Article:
A recent study published in the Journal of Counseling Psychology examined how sexual orientation-related psychotherapy treatment outcomes varied between therapists. The results suggest that certain therapists consistently have better treatment outcomes with LGBTQ clients while other therapists see more improvement in their heterosexual clients.
According to Dr. Drinane and colleagues, the results highlight the importance of developing and training mental health professionals in cultural and structural competencies:
“Therapists bring their personhood and individual strengths and weaknesses to the work they do. In general, therapists have been found to account for 5%–10% of the variance in treatment outcomes, with some therapists producing more change than others. However, within the past ten years, and as cultural competency has been brought into the foreground of the lexicon of therapeutic practices, researchers have begun to look more deeply. They have found that some therapists yield differing outcomes depending on their clients’ identities.”
In recent decades there has been a focus on the understanding that therapists are cultural beings and, as such, their beliefs and attitudes influence how they interact with clients and how they make sense of their psychological distress and lived experiences. The American Psychological Association developed multicultural guidelines to address these influences in interventions and research. In addition, the medical field developed guidelines in cultural competencies (which have been adopted by the mental health professions), making the medical and mental health professionals and their training programs responsible for learning about how to best treat people of a diversity of races, cultures, sexual orientations, genders, and gender identities, socioeconomic statuses, functionality, among other forms of diversity.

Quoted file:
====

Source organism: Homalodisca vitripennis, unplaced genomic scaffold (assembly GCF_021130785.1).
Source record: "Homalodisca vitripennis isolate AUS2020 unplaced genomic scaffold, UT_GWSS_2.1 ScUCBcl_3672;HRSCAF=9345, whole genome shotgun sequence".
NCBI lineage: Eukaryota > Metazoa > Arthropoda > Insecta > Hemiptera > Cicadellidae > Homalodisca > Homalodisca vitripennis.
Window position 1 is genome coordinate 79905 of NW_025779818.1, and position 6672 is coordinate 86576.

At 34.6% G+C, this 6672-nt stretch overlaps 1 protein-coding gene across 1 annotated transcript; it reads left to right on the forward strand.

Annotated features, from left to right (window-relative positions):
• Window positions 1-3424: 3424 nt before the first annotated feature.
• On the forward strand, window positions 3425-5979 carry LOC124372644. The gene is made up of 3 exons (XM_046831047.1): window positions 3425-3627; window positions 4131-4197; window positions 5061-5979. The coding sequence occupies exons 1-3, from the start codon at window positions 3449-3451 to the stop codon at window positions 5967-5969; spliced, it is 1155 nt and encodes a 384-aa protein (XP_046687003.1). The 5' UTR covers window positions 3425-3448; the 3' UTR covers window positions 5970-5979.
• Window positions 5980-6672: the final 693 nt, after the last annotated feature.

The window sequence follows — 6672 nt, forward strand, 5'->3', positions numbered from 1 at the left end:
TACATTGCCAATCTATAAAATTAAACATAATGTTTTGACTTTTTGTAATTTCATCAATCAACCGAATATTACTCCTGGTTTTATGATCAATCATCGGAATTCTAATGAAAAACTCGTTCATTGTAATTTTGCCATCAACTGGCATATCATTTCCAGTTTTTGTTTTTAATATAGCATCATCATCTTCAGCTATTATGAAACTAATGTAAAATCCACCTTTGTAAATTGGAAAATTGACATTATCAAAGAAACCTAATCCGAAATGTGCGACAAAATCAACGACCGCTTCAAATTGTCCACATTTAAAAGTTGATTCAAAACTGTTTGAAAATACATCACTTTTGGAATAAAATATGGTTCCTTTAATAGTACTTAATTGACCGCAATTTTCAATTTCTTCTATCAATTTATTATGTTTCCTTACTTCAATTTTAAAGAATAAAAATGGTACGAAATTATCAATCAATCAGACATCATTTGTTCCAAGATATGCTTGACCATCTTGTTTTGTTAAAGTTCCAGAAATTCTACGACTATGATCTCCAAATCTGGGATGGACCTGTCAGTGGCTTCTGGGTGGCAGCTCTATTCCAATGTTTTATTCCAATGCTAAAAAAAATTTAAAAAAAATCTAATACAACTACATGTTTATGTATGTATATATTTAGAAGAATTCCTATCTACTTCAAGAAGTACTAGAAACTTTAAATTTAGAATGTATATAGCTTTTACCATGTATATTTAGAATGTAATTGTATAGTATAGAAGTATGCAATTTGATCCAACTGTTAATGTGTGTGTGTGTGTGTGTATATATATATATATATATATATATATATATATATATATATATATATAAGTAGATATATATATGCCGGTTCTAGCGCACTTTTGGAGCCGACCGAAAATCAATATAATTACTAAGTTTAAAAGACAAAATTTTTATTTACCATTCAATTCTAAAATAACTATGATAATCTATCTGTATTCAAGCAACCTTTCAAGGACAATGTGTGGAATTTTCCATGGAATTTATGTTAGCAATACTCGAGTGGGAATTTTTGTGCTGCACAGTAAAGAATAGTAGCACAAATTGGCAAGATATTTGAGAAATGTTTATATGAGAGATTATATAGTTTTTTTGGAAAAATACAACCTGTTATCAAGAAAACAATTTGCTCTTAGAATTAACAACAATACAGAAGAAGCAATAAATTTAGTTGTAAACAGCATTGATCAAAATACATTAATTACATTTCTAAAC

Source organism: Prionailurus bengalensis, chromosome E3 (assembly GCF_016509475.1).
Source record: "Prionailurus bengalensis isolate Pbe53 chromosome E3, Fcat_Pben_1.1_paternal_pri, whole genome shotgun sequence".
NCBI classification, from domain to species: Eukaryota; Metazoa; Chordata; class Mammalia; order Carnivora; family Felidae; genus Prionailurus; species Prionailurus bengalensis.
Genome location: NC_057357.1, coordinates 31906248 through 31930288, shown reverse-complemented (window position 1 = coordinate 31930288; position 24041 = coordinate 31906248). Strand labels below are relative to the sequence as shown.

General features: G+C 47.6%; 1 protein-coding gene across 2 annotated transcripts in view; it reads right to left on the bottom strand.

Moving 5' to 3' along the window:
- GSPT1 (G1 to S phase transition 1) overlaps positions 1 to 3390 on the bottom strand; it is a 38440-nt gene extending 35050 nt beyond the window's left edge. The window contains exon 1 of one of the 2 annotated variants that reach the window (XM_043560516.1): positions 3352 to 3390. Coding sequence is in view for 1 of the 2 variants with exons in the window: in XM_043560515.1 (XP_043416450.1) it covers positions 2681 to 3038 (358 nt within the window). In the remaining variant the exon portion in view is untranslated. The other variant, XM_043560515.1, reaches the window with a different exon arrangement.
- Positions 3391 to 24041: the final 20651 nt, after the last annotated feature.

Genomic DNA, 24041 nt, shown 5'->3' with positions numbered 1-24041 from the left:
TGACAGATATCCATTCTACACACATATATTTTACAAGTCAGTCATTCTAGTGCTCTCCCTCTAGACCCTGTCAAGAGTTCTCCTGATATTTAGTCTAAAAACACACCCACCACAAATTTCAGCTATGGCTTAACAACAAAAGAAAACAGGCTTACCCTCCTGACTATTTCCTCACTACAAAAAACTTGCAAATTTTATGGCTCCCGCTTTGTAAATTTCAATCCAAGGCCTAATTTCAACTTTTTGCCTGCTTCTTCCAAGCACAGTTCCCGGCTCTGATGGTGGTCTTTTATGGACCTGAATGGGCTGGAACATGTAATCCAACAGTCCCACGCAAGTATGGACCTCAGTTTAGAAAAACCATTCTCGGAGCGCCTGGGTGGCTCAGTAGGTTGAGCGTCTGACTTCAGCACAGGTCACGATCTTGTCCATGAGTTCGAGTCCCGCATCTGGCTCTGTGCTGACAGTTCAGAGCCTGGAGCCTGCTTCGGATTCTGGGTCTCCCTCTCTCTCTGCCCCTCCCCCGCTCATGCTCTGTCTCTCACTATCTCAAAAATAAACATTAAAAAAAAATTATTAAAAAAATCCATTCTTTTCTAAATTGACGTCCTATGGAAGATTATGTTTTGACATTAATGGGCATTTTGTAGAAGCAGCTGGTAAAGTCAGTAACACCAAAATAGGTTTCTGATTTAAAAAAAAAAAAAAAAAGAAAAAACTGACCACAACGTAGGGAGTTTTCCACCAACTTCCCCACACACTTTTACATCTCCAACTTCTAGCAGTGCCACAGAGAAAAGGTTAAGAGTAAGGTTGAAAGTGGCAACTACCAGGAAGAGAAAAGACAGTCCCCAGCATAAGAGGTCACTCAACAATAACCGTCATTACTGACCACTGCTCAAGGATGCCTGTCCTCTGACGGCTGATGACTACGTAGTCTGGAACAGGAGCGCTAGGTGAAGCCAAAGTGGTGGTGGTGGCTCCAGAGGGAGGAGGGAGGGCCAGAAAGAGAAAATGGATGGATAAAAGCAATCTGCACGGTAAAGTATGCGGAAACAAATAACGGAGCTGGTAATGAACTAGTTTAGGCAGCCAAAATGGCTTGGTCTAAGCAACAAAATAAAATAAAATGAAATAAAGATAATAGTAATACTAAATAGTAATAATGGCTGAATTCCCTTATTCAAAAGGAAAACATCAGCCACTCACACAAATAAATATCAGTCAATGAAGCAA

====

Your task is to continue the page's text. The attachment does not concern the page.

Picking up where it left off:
Regardless of these ongoing efforts, a recent national survey demonstrated that psychiatry residents in the United States are rarely being taught about LGBTQ cultural competence. Failing to understand the particularities lived by LGBTQ people may lead to intentionally or unintentionally reproducing stigma, providing less-than-adequate treatment, and might explain why overdiagnoses of particular psychiatric disorders (e.g., Borderline Personality Disorder). For this reason, LGBTQ groups continue to advocate for improved psychiatric treatment without stigma and that value diversity and inclusion.
Research also suggests that LGBTQ individuals experience mental health disparities due to different forms of anti-LGBTQ discrimination, harassment, and abuse. The constant bombardment of negative messages about their identities leads to internalized homophobia, which increases the risk of suicide. Minority stress, or the stress resulting from discrimination, has also been found to be a risk of cognitive decline in aging LGBTQ people. Yet, many protective factors help prevent psychological distress and suicide in LGBT children and adults. Among them are pro-LGBTQ policies, experiencing acceptance from others, community support, and engaging in collective action.
Psychotherapy is another way LGBTQ people attempt to improve their mental health and well-being and are more likely to seek mental health services than heterosexuals. Unfortunately, there has been no prior research on individual therapists’ outcome differences between clients’ sexual orientation. However, various research projects have found that some therapists yield better treatment results with white clients while others achieve better results with people of color.